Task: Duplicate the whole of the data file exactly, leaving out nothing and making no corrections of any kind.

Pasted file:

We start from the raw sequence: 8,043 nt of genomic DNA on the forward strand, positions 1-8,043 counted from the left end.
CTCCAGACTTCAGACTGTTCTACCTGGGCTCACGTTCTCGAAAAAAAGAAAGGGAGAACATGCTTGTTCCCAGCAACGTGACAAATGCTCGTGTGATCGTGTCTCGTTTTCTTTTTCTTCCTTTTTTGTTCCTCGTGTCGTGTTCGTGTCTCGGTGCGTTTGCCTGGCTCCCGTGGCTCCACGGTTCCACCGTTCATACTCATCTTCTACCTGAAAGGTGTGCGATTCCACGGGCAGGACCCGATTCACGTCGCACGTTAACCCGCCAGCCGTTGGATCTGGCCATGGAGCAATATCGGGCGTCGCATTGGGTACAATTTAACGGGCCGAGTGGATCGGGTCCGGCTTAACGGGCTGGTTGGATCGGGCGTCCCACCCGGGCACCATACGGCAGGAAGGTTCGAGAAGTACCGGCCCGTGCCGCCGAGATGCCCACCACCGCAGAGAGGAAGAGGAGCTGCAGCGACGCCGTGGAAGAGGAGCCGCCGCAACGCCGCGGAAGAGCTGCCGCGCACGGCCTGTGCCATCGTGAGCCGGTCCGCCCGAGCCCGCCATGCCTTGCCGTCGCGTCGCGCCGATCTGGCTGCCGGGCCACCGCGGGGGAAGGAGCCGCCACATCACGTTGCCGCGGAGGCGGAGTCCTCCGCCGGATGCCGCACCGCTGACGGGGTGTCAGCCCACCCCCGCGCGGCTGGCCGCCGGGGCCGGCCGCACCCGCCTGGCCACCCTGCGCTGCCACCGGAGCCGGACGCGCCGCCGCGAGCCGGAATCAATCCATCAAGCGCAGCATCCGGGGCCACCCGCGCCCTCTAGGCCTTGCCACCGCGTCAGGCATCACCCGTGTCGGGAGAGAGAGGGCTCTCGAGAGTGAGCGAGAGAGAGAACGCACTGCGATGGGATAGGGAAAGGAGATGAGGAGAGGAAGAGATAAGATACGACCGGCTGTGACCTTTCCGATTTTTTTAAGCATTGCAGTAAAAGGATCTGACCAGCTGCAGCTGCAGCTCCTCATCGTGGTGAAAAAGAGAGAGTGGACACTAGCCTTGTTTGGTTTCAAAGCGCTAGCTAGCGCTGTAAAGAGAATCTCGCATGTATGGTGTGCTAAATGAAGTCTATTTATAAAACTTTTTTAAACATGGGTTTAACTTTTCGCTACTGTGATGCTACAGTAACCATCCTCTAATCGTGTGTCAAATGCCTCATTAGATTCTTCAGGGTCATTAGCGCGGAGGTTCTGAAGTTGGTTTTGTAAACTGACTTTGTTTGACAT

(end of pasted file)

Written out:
We start from the raw sequence: 8,043 nt of genomic DNA on the forward strand, positions 1-8,043 counted from the left end.
CTCCAGACTTCAGACTGTTCTACCTGGGCTCACGTTCTCGAAAAAAAGAAAGGGAGAACATGCTTGTTCCCAGCAACGTGACAAATGCTCGTGTGATCGTGTCTCGTTTTCTTTTTCTTCCTTTTTTGTTCCTCGTGTCGTGTTCGTGTCTCGGTGCGTTTGCCTGGCTCCCGTGGCTCCACGGTTCCACCGTTCATACTCATCTTCTACCTGAAAGGTGTGCGATTCCACGGGCAGGACCCGATTCACGTCGCACGTTAACCCGCCAGCCGTTGGATCTGGCCATGGAGCAATATCGGGCGTCGCATTGGGTACAATTTAACGGGCCGAGTGGATCGGGTCCGGCTTAACGGGCTGGTTGGATCGGGCGTCCCACCCGGGCACCATACGGCAGGAAGGTTCGAGAAGTACCGGCCCGTGCCGCCGAGATGCCCACCACCGCAGAGAGGAAGAGGAGCTGCAGCGACGCCGTGGAAGAGGAGCCGCCGCAACGCCGCGGAAGAGCTGCCGCGCACGGCCTGTGCCATCGTGAGCCGGTCCGCCCGAGCCCGCCATGCCTTGCCGTCGCGTCGCGCCGATCTGGCTGCCGGGCCACCGCGGGGGAAGGAGCCGCCACATCACGTTGCCGCGGAGGCGGAGTCCTCCGCCGGATGCCGCACCGCTGACGGGGTGTCAGCCCACCCCCGCGCGGCTGGCCGCCGGGGCCGGCCGCACCCGCCTGGCCACCCTGCGCTGCCACCGGAGCCGGACGCGCCGCCGCGAGCCGGAATCAATCCATCAAGCGCAGCATCCGGGGCCACCCGCGCCCTCTAGGCCTTGCCACCGCGTCAGGCATCACCCGTGTCGGGAGAGAGAGGGCTCTCGAGAGTGAGCGAGAGAGAGAACGCACTGCGATGGGATAGGGAAAGGAGATGAGGAGAGGAAGAGATAAGATACGACCGGCTGTGACCTTTCCGATTTTTTTAAGCATTGCAGTAAAAGGATCTGACCAGCTGCAGCTGCAGCTCCTCATCGTGGTGAAAAAGAGAGAGTGGACACTAGCCTTGTTTGGTTTCAAAGCGCTAGCTAGCGCTGTAAAGAGAATCTCGCATGTATGGTGTGCTAAATGAAGTCTATTTATAAAACTTTTTTAAACATGGGTTTAACTTTTCGCTACTGTGATGCTACAGTAACCATCCTCTAATCGTGTGTCAAATGCCTCATTAGATTCTTCAGGGTCATTAGCGCGGAGGTTCTGAAGTTGGTTTTGTAAACTGACTTTGTTTGACAT